Mike Stanton Q&A

Mets reliever Mike Stanton joined Inside Pitch's Bryan Hoch for an exclusive Q&A Tuesday at Citizens Bank Park in Philadelphia. The lefthander discussed his team's season, his baseball past and how he's coped with playing in New York. (Premium Content)

When did you first begin to consider playing baseball professionally?

Obviously, I dreamt about it when I was a kid. I think it went by the wayside a little bit by time I went to high school. I went to [Midland] High School in West Texas, and as you know, football is everything there. I guess I really started thinking about it in junior college [South Western Community], the first few times I had scouts come and talk to me. I can't say one particular time stands out. It's always been a dream of mine to play in the Major Leagues – it's just that along the way, the dream changed a little bit.

Was there one particular team you wanted to play for?

Obviously, growing up in Texas and mostly in the Houston area, the Astros were a team I watched quite a bit. I knew the players, watched the players, and Nolan Ryan was my idol. I wanted to wear those ugly bumblebee uniforms (Stanton laughs).

Did the Astros scout you at all?

Yes and no. Scouting systems aren't regional, and they've got guys everywhere. To tell you the truth, I never really spoke to an Astros scout. The first scout I talked to was the scout I wound up signing with, which was Red Murff with the Braves.

So there was a point in your life where you thought you'd be playing college football?

Oh, yes. My senior year, I actually got hurt twice during football season, and that changed things. I hurt a knee and had a hip pointer, which is where the muscles cramp up and you can't really move. If I'd got through my senior year without getting hurt, I know I probably would have been playing at the University of Arkansas.

Is that something you ever regret?

No, not really. I mean, things have worked out pretty well. Sometimes, things work out, and sometimes things don't. But at the time, football was the dream.

Having played for both teams in this city, what are some of the best things about working in New York?

I think the things that are the best things about playing in New York are also the worst things. The media coverage and the sheer quantity of fans are something that, whether things are going good or going bad, you've got to embrace. You've got to have the right mindset, and not have as many ups and downs as you could. You've got to block out the stuff that comes up when you're playing in New York, both on and off of the field.

Having played in other markets, what are the biggest differences that an outsider might find in New York?

It's really not that big of a difference as far as what's happening [in the clubhouse]. It's just the sheer quantity of things that's the difference. Not too many cities have 24 hour talk shows, and that's something you have to put up with.

I've always said that not everybody's made for New York. Some guys just react well, and there are definitely certain guys who are very good players [and] when they come through New York, they're just not the same player they were. If you could put your finger on it, you could fix all of the distractions that come with playing in New York. But if you can't separate them, you're going to have a tough time.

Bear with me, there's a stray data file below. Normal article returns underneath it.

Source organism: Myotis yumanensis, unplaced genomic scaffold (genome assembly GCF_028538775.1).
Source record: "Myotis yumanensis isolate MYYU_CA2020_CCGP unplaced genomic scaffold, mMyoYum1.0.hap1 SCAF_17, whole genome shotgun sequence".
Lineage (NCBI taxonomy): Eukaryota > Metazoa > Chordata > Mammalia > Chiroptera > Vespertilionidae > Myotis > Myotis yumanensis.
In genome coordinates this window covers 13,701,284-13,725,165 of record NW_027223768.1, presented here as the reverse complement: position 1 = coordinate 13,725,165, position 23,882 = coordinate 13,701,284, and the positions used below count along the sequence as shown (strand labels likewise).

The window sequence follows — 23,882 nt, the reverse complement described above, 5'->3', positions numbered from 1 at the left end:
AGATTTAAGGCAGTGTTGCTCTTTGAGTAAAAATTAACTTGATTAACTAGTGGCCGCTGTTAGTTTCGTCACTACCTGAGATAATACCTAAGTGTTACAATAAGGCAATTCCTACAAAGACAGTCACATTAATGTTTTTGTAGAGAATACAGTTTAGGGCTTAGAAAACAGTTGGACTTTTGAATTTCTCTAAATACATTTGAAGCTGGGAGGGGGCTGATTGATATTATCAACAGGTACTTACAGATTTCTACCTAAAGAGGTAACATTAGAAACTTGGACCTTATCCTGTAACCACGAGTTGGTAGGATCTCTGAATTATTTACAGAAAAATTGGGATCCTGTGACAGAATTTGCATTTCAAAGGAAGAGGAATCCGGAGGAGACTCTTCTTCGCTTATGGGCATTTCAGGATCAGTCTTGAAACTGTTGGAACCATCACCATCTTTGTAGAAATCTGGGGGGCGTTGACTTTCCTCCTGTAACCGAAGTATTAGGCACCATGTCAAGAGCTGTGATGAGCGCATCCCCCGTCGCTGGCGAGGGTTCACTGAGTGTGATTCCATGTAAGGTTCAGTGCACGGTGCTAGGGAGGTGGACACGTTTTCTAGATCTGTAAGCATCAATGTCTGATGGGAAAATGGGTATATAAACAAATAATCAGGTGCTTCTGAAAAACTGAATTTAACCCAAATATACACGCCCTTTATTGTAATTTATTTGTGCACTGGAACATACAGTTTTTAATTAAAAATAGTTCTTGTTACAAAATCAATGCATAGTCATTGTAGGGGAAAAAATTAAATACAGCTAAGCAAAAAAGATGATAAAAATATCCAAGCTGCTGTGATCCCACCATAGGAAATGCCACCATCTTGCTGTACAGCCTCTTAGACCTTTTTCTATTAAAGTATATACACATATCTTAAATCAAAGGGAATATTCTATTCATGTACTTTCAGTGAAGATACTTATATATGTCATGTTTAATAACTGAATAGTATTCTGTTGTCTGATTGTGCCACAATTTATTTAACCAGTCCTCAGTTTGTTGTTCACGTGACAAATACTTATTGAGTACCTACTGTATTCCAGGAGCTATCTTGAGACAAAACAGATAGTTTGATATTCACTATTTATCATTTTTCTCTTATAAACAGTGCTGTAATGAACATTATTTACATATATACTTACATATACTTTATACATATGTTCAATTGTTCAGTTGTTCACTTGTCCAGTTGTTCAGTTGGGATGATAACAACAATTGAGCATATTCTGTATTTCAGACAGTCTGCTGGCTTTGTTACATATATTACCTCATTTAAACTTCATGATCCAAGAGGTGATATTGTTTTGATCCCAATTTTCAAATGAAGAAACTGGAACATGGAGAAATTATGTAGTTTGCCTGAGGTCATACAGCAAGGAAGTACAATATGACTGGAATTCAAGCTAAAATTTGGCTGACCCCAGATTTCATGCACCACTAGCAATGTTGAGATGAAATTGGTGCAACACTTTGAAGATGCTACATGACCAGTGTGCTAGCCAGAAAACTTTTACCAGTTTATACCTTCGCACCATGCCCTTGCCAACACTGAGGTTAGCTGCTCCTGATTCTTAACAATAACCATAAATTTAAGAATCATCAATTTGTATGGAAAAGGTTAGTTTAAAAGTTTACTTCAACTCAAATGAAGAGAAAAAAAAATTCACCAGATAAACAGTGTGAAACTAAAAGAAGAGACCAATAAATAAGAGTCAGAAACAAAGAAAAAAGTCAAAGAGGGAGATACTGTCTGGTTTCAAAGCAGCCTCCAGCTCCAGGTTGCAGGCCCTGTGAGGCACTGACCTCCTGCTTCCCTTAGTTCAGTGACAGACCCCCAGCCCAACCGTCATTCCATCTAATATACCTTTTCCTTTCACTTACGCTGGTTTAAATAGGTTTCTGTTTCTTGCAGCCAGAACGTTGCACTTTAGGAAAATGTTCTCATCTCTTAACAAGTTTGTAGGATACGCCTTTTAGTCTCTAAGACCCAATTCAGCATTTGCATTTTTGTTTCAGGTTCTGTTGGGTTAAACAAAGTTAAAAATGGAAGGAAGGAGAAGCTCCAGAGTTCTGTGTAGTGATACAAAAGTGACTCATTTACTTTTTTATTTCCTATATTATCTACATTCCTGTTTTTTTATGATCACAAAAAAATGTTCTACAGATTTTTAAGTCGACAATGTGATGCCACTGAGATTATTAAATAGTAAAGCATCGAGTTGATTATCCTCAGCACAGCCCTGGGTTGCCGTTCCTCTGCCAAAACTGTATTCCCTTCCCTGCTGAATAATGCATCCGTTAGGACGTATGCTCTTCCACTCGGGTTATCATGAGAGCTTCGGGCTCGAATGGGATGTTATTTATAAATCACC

What has helped you survive and thrive in New York?

I think I've taken the approach that the media is a necessary evil. There's never going to be baseball without media. It's coming to realize that you guys are just trying to do a job, and sometimes tough questions will need to be asked.

You can't take it personally. With that approach, you know that questions are going to come, and you're not getting offended when you have to answer them.

There were plenty of tough questions last season. What was the experience of your first year with the Mets like?

Last year was tough. It was the first time I'd been hurt since 1990 (Stanton missed over a month with an inflamed left knee) and it was a tough year. But you know what, you just go day to day and try to get back on the field, and once you do, just let your abilities take over. I wasn't on the field as much as I'd have liked to last year, but that's just one of those things you don't have any control over.

It must have been especially difficult to go from a winning Yankees club to a losing Mets club, but you guys seem to be headed in the right direction.

We're playing pretty good baseball this year. We could be a little better, but who couldn't? What was tougher was sitting back [last year] and having to watch because of an injury. [2003] wasn't the first year I'd been on a club that didn't contend.

Was it a shock? I think we were all surprised. But sometimes those things happen. That's last year: now we have to worry about '04 and staying around the pennant race and hopefully making the playoffs.

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